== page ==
Friday, June 27, 2008

a sort of homecoming

Last minute change of plans: I had registered for a 5K tomorrow but it was cancelled without explanation so I signed up for the Marathon Relay Challenge in Marshfield. It’s a cool idea: 26 runners each do a track mile, in relay format (i.e., carrying a baton), and each team is required to have a minimum of ten women. I’m really looking forward to the opportunity, after a twelve year hiatus, to run the mile again.

The mile/1500 is my favorite running event; nothing else comes close. I love the 800 but at high speeds (by which I mean less than two minutes) you can finish it without ever having to rely solely on aerobic energy production. Glycolysis helps the entire way. The mile is simply a killer. I think there’s a perception among many runners that the longer event is, the harder it becomes, but that is complete nonsense. The 10K isn’t harder than the 5K -- it’s just slower. And El Guerrouj’s career is every bit as impressive as Bekele’s or Gebrselassie’s.

So this should be interesting. Based on my recent training and racing I’m hoping for a 4:40.

6/23 - 6/27

6/27 - 35 min E
6/26 - off
6/25 - 63 min with 10x150m accelerations
6/24 - 35 min E
6/23 - 35 min E

Sunday, June 22, 2008

6/19 - 6/22

6/22 - 17 min E + 3 x 1600 (5:04.3 - 5:07.3 - 5:08.3) + 20 min E
6/21 - 35 min E
6/20 - 31 min E
6/19 - 15 min E + 8K tempo (27:34) + 10 min E

I could still feel Thursday's tempo when I warmed up this morning. 27:34 for 8K isn't quite race pace but it isn't far from it, either. I expected fatigue on Fri/Sat but was a little concerned that I didn't feel 100% today. Target pace was 5:08 (77 sec laps).

Because of the sluggish warm up I was thinking this during the first hard lap: "77 isn't too bad when I'm rested, but I'm not, so I'll have to push." That thinking, of course, resulted in a way too fast opening lap (71 sec). I dialed it down and did the last 1200 slightly below target. The second 1600 was perfect; five minutes of bliss.

I still felt strong going into the last rep and expected another sub-5:08 but the humidity started to kick in. The temp was OK, probably just over 70, but with 1200 remaining my shorts were completely saturated. What a pleasant feeling THAT is. At any rate, I red lined with 300 to go and had to dip into the anaerobic well to maintain pace. But middle distance is my game (or so I keep telling myself) and I LOVE that well.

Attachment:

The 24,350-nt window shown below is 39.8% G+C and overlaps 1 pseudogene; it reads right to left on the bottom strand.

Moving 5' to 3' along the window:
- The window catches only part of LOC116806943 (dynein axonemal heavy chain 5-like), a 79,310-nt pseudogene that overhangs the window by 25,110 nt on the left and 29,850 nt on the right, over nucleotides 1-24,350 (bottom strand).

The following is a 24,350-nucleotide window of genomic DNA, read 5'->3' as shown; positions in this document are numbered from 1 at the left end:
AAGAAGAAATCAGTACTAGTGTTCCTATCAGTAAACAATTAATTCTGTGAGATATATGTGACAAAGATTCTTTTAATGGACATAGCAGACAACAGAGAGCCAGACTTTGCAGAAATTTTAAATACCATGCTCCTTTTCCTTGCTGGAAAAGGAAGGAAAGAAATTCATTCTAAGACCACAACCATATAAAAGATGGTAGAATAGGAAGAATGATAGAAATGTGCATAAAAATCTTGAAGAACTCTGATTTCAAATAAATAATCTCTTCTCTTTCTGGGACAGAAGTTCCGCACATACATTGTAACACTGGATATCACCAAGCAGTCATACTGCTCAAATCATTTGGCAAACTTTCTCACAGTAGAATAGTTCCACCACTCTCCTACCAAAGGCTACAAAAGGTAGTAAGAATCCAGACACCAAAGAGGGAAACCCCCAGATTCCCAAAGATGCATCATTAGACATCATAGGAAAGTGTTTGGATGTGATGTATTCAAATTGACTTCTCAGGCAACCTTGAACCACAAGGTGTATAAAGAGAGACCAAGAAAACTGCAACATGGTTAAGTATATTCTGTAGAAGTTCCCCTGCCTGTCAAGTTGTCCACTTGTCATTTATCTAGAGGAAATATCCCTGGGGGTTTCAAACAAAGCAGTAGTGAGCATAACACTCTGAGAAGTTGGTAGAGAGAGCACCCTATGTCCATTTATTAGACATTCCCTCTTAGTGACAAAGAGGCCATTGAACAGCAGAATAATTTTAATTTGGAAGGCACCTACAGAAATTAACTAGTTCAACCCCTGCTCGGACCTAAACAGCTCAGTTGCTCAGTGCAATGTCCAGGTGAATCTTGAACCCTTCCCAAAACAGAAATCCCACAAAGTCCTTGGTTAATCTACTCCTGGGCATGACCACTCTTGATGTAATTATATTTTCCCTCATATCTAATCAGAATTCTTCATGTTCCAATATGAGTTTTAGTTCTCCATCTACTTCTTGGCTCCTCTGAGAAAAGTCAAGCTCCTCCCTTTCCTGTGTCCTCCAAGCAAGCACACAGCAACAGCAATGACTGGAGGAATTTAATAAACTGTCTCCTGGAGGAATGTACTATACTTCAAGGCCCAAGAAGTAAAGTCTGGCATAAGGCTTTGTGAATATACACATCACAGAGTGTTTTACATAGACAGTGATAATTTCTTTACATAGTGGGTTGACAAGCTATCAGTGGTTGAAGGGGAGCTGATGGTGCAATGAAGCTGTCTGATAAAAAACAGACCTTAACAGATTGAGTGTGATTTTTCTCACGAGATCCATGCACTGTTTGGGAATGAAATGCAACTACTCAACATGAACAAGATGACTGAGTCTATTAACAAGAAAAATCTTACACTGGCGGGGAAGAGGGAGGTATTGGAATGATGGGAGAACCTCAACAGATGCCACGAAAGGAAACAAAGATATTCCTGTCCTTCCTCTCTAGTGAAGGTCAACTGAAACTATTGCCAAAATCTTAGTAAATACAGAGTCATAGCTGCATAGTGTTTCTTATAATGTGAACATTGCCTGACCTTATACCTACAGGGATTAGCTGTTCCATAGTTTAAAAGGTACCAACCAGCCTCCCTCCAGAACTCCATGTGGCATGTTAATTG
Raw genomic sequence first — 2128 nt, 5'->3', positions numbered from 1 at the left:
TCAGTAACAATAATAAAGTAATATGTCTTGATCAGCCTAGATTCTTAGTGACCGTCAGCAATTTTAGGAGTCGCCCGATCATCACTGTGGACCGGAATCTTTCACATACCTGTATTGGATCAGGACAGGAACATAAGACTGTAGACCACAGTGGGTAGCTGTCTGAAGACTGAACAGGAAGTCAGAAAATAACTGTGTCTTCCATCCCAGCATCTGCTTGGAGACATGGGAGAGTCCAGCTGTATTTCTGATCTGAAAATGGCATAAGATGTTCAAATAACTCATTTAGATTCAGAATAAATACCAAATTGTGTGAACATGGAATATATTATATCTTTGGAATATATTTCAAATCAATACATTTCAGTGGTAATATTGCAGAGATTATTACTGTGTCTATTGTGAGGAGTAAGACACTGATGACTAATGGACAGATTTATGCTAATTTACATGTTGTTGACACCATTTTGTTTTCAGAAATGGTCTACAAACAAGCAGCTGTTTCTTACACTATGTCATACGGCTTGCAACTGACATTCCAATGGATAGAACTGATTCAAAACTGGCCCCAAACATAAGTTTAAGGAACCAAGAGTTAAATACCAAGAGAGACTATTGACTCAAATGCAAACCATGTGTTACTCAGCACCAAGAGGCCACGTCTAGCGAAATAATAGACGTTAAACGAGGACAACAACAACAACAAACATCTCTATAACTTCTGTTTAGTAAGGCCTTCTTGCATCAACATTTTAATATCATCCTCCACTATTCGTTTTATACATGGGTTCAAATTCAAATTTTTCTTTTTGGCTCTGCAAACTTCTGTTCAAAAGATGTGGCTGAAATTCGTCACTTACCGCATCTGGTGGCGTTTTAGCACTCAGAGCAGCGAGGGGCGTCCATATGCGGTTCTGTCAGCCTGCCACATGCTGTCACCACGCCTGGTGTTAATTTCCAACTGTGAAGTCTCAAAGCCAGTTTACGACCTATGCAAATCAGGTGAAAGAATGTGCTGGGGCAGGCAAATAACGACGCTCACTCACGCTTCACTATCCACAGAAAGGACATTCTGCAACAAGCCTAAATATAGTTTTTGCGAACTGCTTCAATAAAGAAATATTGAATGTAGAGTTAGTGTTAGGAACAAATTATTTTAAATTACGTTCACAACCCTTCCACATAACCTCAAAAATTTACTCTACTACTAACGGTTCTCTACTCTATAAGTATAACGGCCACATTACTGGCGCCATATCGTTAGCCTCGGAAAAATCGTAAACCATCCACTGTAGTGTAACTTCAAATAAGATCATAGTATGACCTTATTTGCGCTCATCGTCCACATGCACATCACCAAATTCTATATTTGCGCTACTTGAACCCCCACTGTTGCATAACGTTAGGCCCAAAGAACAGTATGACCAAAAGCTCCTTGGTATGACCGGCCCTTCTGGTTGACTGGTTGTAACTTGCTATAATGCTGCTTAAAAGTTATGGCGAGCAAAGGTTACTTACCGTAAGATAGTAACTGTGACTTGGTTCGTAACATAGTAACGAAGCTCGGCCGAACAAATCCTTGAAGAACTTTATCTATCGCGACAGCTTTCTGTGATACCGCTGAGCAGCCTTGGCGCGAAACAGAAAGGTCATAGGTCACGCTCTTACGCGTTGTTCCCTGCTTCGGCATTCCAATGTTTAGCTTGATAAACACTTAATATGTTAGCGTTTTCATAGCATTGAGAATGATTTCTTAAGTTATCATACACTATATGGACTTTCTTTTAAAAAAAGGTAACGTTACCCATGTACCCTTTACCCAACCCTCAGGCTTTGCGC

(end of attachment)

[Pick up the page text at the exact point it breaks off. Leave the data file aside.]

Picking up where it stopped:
Thursday, June 19, 2008

why running?

Here are two ‘running and the human body’ arguments from the web:

1) When man was a hunter-gatherer, how did he catch the speedy antelope and other game which provided him with his protein? Not by chasing, but by stealth. That stealth required careful, slow, steady pacing, downwind of the animal, without rustling dry leaves or cracking underfoot... Man is not built for running, but for walking, and for walking at a slow, deliberate pace which does not send shock waves up the length of our lower limbs. (P. Arnold, 2008, BMJ)

2) Running has substantially shaped human evolution. Running made us human – at least in an anatomical sense. We think running is one of the most transforming events in human history. We are arguing the emergence of humans is tied to the evolution of running. (D. Bramble and D. Lieberman, 2004, Nature)

Arnold argues that our easily sprained ankles would have prevented primitive man from chasing game over uneven terrain for extended periods of time. In contrast, Lieberman presents 26 human traits that point towards running proficiency, for example: Narrow trunk and waist; independent movement between hips, legs, and torso; springy foot tendons and ligament. So did early man hunt like lions, using stealth to place themselves in strategic - and relatively close - proximity to prey, followed by a quick, decisive strike? Or was it more like wolves, relying on slow-twitch muscle fibers to select the weakest individual and chase it until exhaustion?